My belief is that one of the greatest experiences of our fraternity as you come through the degrees, is learning to put more trust and faith into the one’s guiding you on your path to further light.  After completing the three degrees, you really start to gain an understanding of what this trust in one another means.

The strength of our fraternity is the common bond that we share with one another, the same shared experiences that have transcended the generations, that same trust from one brother to another brother.

At the 2010 National Scout Jamboree I attended a lodge meeting with Scouters and Brother Masons from across the country, under the guidance of Fredericksburg Lodge No. 4 of Fredericksburg, Virginia.

“So that I may work in foreign countries, to work and receive Masters Wages…”  We have all heard these words, but really what do they mean?  In my opinion, it is the ability to visit other lodges, having the privilege to sit in lodge with fellow brothers, men who may be total strangers, but with whom you have an instant trust with, simply because of the common experiences we all share as brother Master Masons.

I am sure we all have stories of making connections with others that began when you discovered each other were masons.  Perhaps you have attended a Masonic funeral for a brother, whom you never had personally met, yet you came because of that shared bond.  You had a conversation with a person whom you nothing in common with except Freemasonry and that led to a deep friendship.

One of my personal favorite stories – I was a staff member at the 2010 National Scout Jamboree held at Fort A.P. Hill for the 100th anniversary of the Boy Scouts of America. I was housed in one of the base army barracks. The first day I arrived, I was sitting on my bunk putting things away, when a Scouter whose name was Tom and assigned to the bunk next to me introduced himself and said “I see you’re a sojourner.” Tom had seen that I was wearing a Masonic ring. We instantly had something in common and became great friends. Though we live in different parts of the country, I have kept in contact with him and was able to visit in him at his home in Seattle last year. Three years had passed, but it was like I had just seen him yesterday.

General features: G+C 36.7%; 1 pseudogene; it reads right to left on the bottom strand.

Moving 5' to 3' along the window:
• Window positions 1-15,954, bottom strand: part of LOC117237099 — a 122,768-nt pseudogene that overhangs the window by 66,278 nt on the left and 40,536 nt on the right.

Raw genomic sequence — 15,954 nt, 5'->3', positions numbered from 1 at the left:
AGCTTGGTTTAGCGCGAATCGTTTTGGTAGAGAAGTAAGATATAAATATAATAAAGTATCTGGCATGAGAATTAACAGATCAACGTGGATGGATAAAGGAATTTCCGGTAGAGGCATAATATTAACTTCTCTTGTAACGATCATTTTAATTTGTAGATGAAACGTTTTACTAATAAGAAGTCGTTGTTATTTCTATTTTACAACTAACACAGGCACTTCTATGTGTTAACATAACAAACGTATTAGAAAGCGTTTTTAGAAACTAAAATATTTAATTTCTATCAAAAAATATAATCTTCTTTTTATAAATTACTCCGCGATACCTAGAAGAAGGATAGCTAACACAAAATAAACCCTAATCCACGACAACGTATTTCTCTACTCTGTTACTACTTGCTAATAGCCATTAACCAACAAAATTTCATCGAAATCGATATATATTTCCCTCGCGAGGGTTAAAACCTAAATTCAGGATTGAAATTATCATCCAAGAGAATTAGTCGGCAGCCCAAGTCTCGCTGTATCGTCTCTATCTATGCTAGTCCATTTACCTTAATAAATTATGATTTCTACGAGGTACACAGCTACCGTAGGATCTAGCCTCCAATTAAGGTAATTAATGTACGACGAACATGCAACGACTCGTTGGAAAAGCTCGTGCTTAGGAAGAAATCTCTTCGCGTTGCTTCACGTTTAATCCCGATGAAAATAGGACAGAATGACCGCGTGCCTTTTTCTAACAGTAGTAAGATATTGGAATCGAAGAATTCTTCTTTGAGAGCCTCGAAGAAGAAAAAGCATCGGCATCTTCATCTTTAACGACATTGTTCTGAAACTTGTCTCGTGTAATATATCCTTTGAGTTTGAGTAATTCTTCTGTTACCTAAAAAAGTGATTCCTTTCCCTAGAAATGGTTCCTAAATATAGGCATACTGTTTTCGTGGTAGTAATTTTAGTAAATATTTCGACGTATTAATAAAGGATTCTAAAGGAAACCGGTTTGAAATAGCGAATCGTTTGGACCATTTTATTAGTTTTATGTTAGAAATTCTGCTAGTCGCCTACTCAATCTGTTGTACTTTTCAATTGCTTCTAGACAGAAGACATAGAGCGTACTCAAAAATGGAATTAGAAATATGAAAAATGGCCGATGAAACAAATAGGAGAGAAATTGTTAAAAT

If you question what Freemasonry still has to offer the world and to those individuals who seek out membership within our fraternity, take a moment and consider Freemasonry as the ultimate social network across the world.  Brothers whom have been “pre-screened” before they entered the west gate and have been initiated, passed and raised under the same obligation you took, to be your brother.

In a society that says they are trusting fewer people, isn’t this exactly what we need more of? 
So the next time, you are speaking to a potential candidate on why they might consider joining Freemasonry, talk to them about the trust amongst the brothers.  Trust, the very thing many people say that is lacking in society.  The answer might be right in front of them, Freemasonry.


WB Gregory J. Knott is the Past Master of St. Joseph Lodge No. 970 in St. Joseph (IL) and a plural member of Ogden Lodge No. 754 (IL), Homer Lodge No. 199 (IL) and Naval Lodge No. 4 in Washington, DC. He’s a member of the Scottish Rite, the York Rite, Eastern Star and is the Charter Secretary of the Illini High Twelve Club No. 768 in Champaign-Urbana. He is also a member of ANSAR Shrine (IL) and the Eastern Illinois Council No. 356 Allied Masonic Degrees. Greg serves on the Board of Directors of The Masonic Society and is a member of the Scottish Rite Research Society and The Philathes Society. Greg is very involved in Boy Scouts—an Eagle Scout himself, he is a member of the National Association of Masonic Scouters